3. Demand consistent dialog at all levels, especially middle management.
  4. Use multiple media to teach and tell--remove uncertainties and doubt from day 1.
  5. Clearly identify the objective of each communication: awareness building, skill development, network development, employee engagement, and so on.
  6. Check often for alignment of process objectives and productivity for the parties in the communication activity.
  7. Be open to examine and test for what people hear.
  8. Actively respond to feedback and make adjustments to the plan as required. 

Communication, Communication, Communication

Don't underestimate the need to repeat the messages even when you know everyone has heard them time and again. Even with your best efforts, there are always many who will not understand the importance of the innovation change initiative.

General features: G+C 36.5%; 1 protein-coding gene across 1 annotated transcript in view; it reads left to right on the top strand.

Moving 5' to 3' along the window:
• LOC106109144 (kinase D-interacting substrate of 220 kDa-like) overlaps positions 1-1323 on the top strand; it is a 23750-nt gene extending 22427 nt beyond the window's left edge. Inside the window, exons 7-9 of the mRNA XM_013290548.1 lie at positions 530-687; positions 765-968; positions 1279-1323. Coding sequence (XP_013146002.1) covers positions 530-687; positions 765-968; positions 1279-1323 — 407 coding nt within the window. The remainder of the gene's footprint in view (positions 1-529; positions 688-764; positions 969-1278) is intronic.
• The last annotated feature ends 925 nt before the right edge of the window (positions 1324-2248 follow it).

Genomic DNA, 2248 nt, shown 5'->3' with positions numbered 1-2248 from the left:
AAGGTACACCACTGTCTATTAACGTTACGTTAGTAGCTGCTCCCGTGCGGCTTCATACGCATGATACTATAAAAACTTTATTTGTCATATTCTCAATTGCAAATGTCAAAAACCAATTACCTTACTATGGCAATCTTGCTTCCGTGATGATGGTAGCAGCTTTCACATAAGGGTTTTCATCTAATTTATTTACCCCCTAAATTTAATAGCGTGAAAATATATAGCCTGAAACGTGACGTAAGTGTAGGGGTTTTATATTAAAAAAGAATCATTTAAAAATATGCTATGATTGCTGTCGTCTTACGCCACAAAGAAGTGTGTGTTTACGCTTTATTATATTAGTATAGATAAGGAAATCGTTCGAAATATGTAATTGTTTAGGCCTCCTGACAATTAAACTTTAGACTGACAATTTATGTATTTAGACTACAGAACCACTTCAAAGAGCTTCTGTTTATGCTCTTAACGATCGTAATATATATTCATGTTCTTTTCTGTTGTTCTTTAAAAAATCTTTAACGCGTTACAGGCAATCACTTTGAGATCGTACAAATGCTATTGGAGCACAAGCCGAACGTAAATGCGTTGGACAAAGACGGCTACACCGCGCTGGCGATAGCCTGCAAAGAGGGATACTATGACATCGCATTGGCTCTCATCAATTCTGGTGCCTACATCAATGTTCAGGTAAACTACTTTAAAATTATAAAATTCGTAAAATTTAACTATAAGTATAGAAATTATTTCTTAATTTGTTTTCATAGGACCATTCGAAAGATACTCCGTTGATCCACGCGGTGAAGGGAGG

There have been stories where after six months of implementation activities, senior executives have publicly asked, "Why are we doing all this innovation stuff?".  Although this raised a few eyebrows, the question was taken seriously and led to rather thorough discussions of the whys that had not surfaced before. 

The Takeaway

Innovation is about approaching products and processes in a different way.  The communications surrounding the innovation effort require different methods as well. 

Over to you.  Please comment below.                                                   

  1. How do you disseminate information about your innovation change program?
  2. What else would you add to the communications plan template?
  3. What other questions do you find that employees tend to ask?

0 Comments Click here to read comments

Strategic Acquisitions - Telecommunications Case Study

  
  
  
  

Everything is connected to everything. Everything is moving from large, to small, to micro, to nano. That means computing power in the palm of our hands and soon in our blood cells.